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Briefing Note

Vegetation Clearance in Queensland – Updated

Why Land Clearing?

Vegetation clearance and accompanying habitat loss has been happening in Queensland at a rapid rate for many years. Vegetation clearance is driven by the imperatives of economic development. In Queensland the extension of pastoral activities is the main reason for the massive clearance of native vegetation. During the period 1999-2001, 94 percent of woody vegetation change was due to clearing for pasture [Department of Natural Resources, Statewide Land Cover and Trees Study (SLATS) 2003]. Arguably, pastoral activity should not be occurring on some of the arid marginal land that is being cleared in Queensland. It is just not suitable for a sustainable pastoral industry. Other farming activities and urban development in coastal areas also contribute to this high rate of land clearance, although to a lesser extent than pastoral activity.

The most recent official figures estimate that between August 1999 and August 2001, 1,136,000 hectares were cleared in Queensland. The rate of vegetation clearance reached a record 758,000 hectares the first year and 378,000 hectares were cleared in the next year [SLATS 2003]. The SLATS document attributes the decline in the clearing rate to the proclamation of the Vegetation Management Act 1999. The peak during the first year could be attributed to “panic clearing”.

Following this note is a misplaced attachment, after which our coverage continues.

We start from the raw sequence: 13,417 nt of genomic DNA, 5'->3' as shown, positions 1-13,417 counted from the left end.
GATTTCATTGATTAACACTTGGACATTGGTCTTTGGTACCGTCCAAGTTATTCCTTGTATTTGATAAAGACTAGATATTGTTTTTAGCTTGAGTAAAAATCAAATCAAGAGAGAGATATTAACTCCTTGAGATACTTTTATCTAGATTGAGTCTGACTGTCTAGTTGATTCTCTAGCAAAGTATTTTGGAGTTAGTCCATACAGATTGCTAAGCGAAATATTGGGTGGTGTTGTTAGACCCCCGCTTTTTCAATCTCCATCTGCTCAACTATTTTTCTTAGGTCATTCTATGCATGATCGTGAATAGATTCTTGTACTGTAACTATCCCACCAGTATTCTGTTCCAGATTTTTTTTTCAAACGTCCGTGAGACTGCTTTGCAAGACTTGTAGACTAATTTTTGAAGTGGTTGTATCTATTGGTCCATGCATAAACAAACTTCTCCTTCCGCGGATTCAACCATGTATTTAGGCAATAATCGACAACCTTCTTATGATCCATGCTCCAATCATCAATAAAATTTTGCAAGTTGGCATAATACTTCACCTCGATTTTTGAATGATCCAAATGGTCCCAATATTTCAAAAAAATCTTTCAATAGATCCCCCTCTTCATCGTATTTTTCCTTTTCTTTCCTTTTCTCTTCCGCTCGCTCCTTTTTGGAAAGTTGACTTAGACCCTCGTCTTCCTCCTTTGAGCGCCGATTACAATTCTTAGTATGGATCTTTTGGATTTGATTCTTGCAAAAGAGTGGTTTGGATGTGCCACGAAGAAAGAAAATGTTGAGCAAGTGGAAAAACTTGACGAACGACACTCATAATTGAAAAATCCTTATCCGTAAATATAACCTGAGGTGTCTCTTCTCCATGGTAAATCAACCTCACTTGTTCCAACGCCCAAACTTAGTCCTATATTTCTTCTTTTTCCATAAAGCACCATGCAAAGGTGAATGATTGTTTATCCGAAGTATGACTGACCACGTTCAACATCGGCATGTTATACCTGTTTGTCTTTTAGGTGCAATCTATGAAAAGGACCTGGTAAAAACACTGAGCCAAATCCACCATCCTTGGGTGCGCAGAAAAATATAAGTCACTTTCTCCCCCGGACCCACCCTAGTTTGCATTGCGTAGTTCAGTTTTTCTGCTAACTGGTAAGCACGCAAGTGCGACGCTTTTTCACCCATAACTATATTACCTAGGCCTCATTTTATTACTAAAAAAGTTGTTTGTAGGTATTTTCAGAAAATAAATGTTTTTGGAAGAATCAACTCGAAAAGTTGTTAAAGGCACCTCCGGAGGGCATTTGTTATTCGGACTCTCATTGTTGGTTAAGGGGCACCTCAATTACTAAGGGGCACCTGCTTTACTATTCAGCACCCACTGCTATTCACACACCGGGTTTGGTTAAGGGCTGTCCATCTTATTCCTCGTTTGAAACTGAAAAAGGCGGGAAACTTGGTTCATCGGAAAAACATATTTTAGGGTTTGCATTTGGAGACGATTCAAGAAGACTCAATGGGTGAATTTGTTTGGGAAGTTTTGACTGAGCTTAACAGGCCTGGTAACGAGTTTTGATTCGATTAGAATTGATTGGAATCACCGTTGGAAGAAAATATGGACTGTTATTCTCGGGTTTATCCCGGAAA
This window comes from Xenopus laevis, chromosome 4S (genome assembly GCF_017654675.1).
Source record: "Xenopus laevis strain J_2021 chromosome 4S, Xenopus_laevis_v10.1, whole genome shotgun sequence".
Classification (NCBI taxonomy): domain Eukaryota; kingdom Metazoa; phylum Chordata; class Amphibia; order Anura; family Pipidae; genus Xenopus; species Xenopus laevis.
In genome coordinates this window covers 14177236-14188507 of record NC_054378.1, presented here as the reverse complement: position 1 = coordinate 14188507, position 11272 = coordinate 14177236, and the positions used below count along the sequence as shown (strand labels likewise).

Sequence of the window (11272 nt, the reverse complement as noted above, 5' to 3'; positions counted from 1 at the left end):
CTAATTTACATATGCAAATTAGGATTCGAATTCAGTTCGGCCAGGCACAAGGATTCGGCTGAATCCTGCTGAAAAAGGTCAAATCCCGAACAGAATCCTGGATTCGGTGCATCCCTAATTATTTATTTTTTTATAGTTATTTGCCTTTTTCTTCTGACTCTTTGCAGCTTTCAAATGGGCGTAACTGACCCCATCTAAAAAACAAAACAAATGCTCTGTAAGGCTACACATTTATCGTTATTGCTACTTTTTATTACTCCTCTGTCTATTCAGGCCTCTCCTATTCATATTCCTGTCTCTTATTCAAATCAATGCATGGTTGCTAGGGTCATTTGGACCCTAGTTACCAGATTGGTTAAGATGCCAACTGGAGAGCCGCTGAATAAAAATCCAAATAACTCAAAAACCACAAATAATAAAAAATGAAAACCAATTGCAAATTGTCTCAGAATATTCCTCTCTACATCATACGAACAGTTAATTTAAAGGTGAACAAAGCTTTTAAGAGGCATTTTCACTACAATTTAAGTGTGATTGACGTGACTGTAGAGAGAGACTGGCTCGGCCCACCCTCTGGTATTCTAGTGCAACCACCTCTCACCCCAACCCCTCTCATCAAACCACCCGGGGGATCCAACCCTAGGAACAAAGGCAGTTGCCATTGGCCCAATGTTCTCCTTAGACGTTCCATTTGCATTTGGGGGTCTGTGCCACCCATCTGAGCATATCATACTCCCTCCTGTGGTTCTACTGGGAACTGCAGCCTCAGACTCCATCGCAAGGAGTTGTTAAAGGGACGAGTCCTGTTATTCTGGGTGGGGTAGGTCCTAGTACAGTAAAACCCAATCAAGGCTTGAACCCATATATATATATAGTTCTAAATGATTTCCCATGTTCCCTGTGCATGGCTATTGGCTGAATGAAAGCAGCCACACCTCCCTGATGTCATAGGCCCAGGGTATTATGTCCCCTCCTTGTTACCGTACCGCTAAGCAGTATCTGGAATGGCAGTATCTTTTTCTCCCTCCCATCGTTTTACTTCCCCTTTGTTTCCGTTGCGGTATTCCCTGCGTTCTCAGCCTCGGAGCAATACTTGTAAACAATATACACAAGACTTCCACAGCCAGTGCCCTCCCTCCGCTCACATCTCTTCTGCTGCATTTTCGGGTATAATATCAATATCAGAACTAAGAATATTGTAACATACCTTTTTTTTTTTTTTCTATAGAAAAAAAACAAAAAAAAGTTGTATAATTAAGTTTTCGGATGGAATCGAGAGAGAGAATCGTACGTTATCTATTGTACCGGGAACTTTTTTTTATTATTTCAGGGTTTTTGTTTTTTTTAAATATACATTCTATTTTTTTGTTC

More than 75% of Australia’s land clearing occurs in Queensland. Most of the land clearing occurs in the brigalow and gidgee open forests and woodlands. Where the dominant vegetation type is brigalow, estimations show that of the original six million hectares, only about 5% remains [State of the Environment Report 2001 (SoE)]. Nearly half of the State’s land clearing is accounted for in the Murray-Darling river system found in the southern part of Queensland. The areas most at risk are in the Murray-Darling catchment, the Fitzroy catchment and the Burnett catchment. Re-vegetation initiatives in comparison with clearance rates are limited. In 1998 Prime Minister John Howard pledged to plant one billion trees over a ten-year period across Australia. It is now estimated that this number of trees is needed in the Murray-Darling Basin alone (The Age, 29/5/99).

In the State's "frontier" past, most people did not fully appreciate the consequences that would accrue as a result of widespread land clearance. Scientific knowledge was limited and the domination of nature was a key and unquestioned tenet of the "frontier" ethos. Times have changed. Much more is now known about the natural world and the importance of preserving biodiversity. There is much greater appreciation of the inter-connectedness of all creation and of how one intervention in an eco-system can radically alter that eco-system and place it, and others, at serious risk.